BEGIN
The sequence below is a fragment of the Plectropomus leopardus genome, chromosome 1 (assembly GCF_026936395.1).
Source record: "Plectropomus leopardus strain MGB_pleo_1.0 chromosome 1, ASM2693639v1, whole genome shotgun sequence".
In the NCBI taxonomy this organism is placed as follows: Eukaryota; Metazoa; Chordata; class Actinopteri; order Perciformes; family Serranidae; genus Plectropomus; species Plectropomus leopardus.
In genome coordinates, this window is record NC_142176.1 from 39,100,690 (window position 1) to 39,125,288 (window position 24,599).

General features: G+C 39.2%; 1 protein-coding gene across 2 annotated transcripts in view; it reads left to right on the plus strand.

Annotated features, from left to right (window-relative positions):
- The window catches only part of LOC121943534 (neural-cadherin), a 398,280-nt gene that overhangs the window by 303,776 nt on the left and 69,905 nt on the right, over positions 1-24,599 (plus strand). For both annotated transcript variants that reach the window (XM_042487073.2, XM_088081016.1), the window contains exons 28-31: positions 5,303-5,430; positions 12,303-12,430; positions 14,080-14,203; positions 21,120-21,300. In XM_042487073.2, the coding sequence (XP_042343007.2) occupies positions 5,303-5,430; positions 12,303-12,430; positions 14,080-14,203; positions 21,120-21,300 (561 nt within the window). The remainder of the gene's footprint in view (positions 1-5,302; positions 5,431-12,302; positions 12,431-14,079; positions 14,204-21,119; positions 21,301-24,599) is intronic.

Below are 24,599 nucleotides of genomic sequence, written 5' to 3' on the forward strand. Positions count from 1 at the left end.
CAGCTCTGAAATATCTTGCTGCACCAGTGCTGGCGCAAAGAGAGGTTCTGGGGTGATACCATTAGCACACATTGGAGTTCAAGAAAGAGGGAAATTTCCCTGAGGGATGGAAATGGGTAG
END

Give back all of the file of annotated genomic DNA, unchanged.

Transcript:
The sequence below is a fragment of the Plectropomus leopardus genome, chromosome 1 (assembly GCF_026936395.1).
Source record: "Plectropomus leopardus strain MGB_pleo_1.0 chromosome 1, ASM2693639v1, whole genome shotgun sequence".
In the NCBI taxonomy this organism is placed as follows: Eukaryota; Metazoa; Chordata; class Actinopteri; order Perciformes; family Serranidae; genus Plectropomus; species Plectropomus leopardus.
In genome coordinates, this window is record NC_142176.1 from 39,100,690 (window position 1) to 39,125,288 (window position 24,599).

General features: G+C 39.2%; 1 protein-coding gene across 2 annotated transcripts in view; it reads left to right on the plus strand.

Annotated features, from left to right (window-relative positions):
- The window catches only part of LOC121943534 (neural-cadherin), a 398,280-nt gene that overhangs the window by 303,776 nt on the left and 69,905 nt on the right, over positions 1-24,599 (plus strand). For both annotated transcript variants that reach the window (XM_042487073.2, XM_088081016.1), the window contains exons 28-31: positions 5,303-5,430; positions 12,303-12,430; positions 14,080-14,203; positions 21,120-21,300. In XM_042487073.2, the coding sequence (XP_042343007.2) occupies positions 5,303-5,430; positions 12,303-12,430; positions 14,080-14,203; positions 21,120-21,300 (561 nt within the window). The remainder of the gene's footprint in view (positions 1-5,302; positions 5,431-12,302; positions 12,431-14,079; positions 14,204-21,119; positions 21,301-24,599) is intronic.

Below are 24,599 nucleotides of genomic sequence, written 5' to 3' on the forward strand. Positions count from 1 at the left end.
CAGCTCTGAAATATCTTGCTGCACCAGTGCTGGCGCAAAGAGAGGTTCTGGGGTGATACCATTAGCACACATTGGAGTTCAAGAAAGAGGGAAATTTCCCTGAGGGATGGAAATGGGTAG